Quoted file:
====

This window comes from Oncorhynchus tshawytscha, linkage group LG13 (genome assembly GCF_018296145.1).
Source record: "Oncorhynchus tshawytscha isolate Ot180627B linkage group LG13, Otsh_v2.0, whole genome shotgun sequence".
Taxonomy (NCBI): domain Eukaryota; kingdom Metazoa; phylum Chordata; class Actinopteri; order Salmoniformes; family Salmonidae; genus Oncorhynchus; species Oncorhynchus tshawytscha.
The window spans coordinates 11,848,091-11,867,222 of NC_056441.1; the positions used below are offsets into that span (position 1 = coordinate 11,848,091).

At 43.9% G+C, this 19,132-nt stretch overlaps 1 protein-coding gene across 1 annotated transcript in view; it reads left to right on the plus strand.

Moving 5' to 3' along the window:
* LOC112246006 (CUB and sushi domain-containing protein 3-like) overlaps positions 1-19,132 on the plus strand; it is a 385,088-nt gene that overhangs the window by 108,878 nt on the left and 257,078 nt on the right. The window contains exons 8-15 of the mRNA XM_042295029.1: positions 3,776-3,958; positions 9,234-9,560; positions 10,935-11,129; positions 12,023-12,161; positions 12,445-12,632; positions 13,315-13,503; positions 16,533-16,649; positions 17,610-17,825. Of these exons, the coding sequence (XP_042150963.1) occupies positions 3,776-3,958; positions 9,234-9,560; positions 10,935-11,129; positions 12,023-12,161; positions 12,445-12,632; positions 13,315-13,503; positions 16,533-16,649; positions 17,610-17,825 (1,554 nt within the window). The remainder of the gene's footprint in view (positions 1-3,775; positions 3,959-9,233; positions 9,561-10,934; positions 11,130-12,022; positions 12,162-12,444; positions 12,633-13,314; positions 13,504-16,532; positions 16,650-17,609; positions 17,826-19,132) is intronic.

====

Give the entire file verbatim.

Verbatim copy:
This window comes from Oncorhynchus tshawytscha, linkage group LG13 (genome assembly GCF_018296145.1).
Source record: "Oncorhynchus tshawytscha isolate Ot180627B linkage group LG13, Otsh_v2.0, whole genome shotgun sequence".
Taxonomy (NCBI): domain Eukaryota; kingdom Metazoa; phylum Chordata; class Actinopteri; order Salmoniformes; family Salmonidae; genus Oncorhynchus; species Oncorhynchus tshawytscha.
The window spans coordinates 11,848,091-11,867,222 of NC_056441.1; the positions used below are offsets into that span (position 1 = coordinate 11,848,091).

At 43.9% G+C, this 19,132-nt stretch overlaps 1 protein-coding gene across 1 annotated transcript in view; it reads left to right on the plus strand.

Moving 5' to 3' along the window:
* LOC112246006 (CUB and sushi domain-containing protein 3-like) overlaps positions 1-19,132 on the plus strand; it is a 385,088-nt gene that overhangs the window by 108,878 nt on the left and 257,078 nt on the right. The window contains exons 8-15 of the mRNA XM_042295029.1: positions 3,776-3,958; positions 9,234-9,560; positions 10,935-11,129; positions 12,023-12,161; positions 12,445-12,632; positions 13,315-13,503; positions 16,533-16,649; positions 17,610-17,825. Of these exons, the coding sequence (XP_042150963.1) occupies positions 3,776-3,958; positions 9,234-9,560; positions 10,935-11,129; positions 12,023-12,161; positions 12,445-12,632; positions 13,315-13,503; positions 16,533-16,649; positions 17,610-17,825 (1,554 nt within the window). The remainder of the gene's footprint in view (positions 1-3,775; positions 3,959-9,233; positions 9,561-10,934; positions 11,130-12,022; positions 12,162-12,444; positions 12,633-13,314; positions 13,504-16,532; positions 16,650-17,609; positions 17,826-19,132) is intronic.